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They pay you for not working

A few months ago I noticed on my friend Seth’s website that he was an “emeritus professor.” I called him up, first thinking it was a mistake–he’s well under sixty years old–but, no, he really is retired. He taught at Berkeley for 30 years. We had the following exchange on the phone:

Me: Why retire? As a professor, they pay you even if you don’t work.

Seth: They pay you for not working if you’re retired, too.

He’s got a point.

5 Comments

  1. OneEyedMan says:

    Also, state universities have weird rules that dictate departmental headcount and they pay retired folks out of a different pool. As such, encouraging faculty retirement but encouraging their ongoing participation allows the department to have a larger faculty. Plus, retired faculty don't have administrative burdens.

  2. nathan says:

    wow, really? i need to hurry up and graduate.

  3. Anonymous says:

    The retirement plans at state universities vary from state to state.

    California has a very interesting plan, and I know colleagues who decided to retire early exactly as Seth did and for the same reasons.

    Texas (where I worked) has an entirely different plan. At UT the plan that most faculty choose is a defined contribution plan, not (as in CA) a defined benefit plan. A few years after I got to UT they offered a choice: Leave the defined benefit plan and go over to a defined contribution plan (like TIAA-CREF). Since I had so little in the DBP at that point, I opted to switch, and I am glad I did. I was fortunate to choose a carrier for my optional retirement plan (DCP) that gave me great flexibility about how to invest my funds; I invested boldly and fortunately; and I retired at age 62 (but continue to teach, first at Texas and now at the University of Vermont), just because I like to teach, and I have a research program that I started at UT and continue through weekly telephone conferences even though the colleagues are dispersing to other institutions.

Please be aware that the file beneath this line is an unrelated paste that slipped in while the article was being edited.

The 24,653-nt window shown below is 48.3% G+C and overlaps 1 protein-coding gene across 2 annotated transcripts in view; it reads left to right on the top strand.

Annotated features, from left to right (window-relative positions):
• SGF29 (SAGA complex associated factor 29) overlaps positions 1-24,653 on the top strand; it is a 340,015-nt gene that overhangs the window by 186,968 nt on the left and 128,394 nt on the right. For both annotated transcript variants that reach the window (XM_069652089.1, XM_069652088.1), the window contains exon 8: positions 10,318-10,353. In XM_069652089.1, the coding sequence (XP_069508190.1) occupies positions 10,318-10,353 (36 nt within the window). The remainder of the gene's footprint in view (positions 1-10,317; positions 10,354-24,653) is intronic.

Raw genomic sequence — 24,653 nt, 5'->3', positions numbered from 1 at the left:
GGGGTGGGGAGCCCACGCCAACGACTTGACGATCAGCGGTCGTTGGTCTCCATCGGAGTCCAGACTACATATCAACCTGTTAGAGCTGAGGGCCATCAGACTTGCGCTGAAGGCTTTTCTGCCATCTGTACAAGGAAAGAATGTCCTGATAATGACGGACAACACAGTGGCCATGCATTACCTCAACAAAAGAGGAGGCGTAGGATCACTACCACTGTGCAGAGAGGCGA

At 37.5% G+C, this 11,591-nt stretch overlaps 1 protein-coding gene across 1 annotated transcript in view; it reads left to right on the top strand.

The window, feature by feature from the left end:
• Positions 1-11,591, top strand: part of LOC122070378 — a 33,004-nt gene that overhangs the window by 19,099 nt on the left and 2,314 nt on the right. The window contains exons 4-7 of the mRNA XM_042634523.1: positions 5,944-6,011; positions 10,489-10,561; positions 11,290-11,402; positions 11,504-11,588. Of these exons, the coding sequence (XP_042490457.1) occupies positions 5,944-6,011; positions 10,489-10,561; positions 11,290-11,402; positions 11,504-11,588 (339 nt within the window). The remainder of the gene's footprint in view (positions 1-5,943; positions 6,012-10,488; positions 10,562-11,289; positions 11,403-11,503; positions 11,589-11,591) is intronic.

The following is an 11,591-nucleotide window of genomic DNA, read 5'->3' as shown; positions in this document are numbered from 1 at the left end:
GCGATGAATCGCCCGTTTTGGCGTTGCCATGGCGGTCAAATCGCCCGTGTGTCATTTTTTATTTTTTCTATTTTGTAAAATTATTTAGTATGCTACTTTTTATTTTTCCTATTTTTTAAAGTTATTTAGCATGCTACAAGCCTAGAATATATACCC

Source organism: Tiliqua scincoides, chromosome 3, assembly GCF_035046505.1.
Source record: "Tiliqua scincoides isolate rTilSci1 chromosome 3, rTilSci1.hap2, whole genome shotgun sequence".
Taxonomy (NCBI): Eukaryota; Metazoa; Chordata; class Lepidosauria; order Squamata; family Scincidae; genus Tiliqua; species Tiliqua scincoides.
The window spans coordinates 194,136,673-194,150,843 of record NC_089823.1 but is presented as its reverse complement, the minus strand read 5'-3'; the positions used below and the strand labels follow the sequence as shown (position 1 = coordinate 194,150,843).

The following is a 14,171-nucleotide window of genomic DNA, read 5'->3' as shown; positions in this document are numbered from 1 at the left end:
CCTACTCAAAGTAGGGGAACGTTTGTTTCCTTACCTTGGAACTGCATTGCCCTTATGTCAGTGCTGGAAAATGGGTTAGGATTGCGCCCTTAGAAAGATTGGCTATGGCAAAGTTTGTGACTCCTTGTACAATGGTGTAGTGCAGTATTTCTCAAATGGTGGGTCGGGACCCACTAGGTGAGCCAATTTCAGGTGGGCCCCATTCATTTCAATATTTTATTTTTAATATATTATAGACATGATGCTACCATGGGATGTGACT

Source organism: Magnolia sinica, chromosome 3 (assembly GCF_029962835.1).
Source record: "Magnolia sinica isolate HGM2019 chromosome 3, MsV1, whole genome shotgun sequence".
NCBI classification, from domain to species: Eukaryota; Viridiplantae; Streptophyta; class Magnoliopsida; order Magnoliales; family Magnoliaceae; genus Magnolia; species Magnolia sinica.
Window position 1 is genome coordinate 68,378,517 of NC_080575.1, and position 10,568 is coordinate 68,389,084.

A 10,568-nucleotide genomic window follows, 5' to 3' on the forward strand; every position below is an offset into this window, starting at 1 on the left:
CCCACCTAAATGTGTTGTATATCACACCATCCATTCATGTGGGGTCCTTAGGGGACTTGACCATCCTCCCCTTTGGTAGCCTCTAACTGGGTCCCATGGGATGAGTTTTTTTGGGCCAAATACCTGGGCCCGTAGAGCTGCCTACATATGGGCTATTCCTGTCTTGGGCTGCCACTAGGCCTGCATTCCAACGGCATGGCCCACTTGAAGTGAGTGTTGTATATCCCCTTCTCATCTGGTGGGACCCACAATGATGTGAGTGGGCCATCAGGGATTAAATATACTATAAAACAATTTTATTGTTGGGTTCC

I went Emeritus because I could afford to do so and because doing so gave me flexibility to do what I wanted. Also, my wife insisted! She was anxious to move to Vermont.

  4. Andrew says:

    I imagine that it's unusual for people to retire and move from a warm to a cold climate.

  5. Anonymous says:

    @Andrew

    Yes, I got lots of funny looks when I told my colleagues about our plans to move from Texas to Vermont. The thing is, we moved to a beautiful place that has been in the family for over 50 years and has belonged to us for 30 years. My wife and I have many happy memories of the place, which we have visited almost every year since we were married and I have visited even longer. We have woodlands, fields grazed by a neighbor's sheep (no mowing), a place for my wife to have a horse (she's been wanting such for decades, but not possible in Austin) and a million-dollar view 60 miles down the valley in which we live. We have planned to move here when I retired for decades. Also, all of our family is in the Northeast. So, there were many reasons for the move. We don't miss Texas a bit, though we do miss our friends. On the other hand, we've been associated with Vermont so long that we also have many friends of long standing here as well.